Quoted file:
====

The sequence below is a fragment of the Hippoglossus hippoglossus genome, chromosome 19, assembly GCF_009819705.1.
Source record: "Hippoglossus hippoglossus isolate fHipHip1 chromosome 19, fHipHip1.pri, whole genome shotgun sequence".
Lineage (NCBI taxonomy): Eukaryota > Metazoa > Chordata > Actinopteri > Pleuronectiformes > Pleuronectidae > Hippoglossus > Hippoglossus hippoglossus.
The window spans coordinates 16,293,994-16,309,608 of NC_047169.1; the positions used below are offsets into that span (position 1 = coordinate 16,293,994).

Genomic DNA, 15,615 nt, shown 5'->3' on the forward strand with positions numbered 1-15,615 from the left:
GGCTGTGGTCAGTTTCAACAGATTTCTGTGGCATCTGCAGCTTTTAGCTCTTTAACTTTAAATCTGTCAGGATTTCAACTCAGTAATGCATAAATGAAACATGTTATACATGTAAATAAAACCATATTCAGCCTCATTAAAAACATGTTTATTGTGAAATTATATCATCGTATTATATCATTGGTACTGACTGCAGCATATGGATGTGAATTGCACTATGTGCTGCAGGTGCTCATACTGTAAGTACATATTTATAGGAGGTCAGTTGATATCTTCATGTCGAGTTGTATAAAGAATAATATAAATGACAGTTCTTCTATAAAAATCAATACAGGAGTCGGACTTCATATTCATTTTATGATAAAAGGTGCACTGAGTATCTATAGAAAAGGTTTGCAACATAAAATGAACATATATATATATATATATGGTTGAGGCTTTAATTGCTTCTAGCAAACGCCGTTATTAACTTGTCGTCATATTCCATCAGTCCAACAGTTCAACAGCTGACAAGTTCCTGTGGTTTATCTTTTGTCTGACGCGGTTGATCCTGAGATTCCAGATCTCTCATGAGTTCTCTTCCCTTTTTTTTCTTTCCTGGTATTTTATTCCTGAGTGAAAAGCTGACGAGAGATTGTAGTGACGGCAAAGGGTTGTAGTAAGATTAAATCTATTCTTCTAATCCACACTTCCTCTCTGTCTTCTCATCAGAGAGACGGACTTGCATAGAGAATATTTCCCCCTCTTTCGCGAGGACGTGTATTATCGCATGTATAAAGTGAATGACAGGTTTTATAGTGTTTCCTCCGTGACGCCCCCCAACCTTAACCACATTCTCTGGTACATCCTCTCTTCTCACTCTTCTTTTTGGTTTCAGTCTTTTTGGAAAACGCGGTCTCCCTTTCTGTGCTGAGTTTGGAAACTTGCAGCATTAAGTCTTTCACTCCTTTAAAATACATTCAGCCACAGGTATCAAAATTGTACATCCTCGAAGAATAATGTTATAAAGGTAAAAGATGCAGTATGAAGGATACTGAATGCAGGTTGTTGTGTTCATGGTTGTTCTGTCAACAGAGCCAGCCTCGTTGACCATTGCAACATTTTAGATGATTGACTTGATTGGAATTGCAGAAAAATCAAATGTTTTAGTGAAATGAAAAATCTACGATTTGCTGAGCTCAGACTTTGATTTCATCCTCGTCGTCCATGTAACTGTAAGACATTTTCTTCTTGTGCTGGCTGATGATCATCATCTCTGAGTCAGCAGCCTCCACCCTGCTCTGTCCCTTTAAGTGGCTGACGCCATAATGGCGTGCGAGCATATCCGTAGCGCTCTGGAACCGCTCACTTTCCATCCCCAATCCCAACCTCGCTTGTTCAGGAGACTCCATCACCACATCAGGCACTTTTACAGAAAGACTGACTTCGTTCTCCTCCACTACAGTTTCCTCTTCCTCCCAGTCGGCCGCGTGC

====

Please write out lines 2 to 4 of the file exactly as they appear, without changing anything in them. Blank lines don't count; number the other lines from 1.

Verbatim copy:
Source record: "Hippoglossus hippoglossus isolate fHipHip1 chromosome 19, fHipHip1.pri, whole genome shotgun sequence".
Lineage (NCBI taxonomy): Eukaryota > Metazoa > Chordata > Actinopteri > Pleuronectiformes > Pleuronectidae > Hippoglossus > Hippoglossus hippoglossus.
The window spans coordinates 16,293,994-16,309,608 of NC_047169.1; the positions used below are offsets into that span (position 1 = coordinate 16,293,994).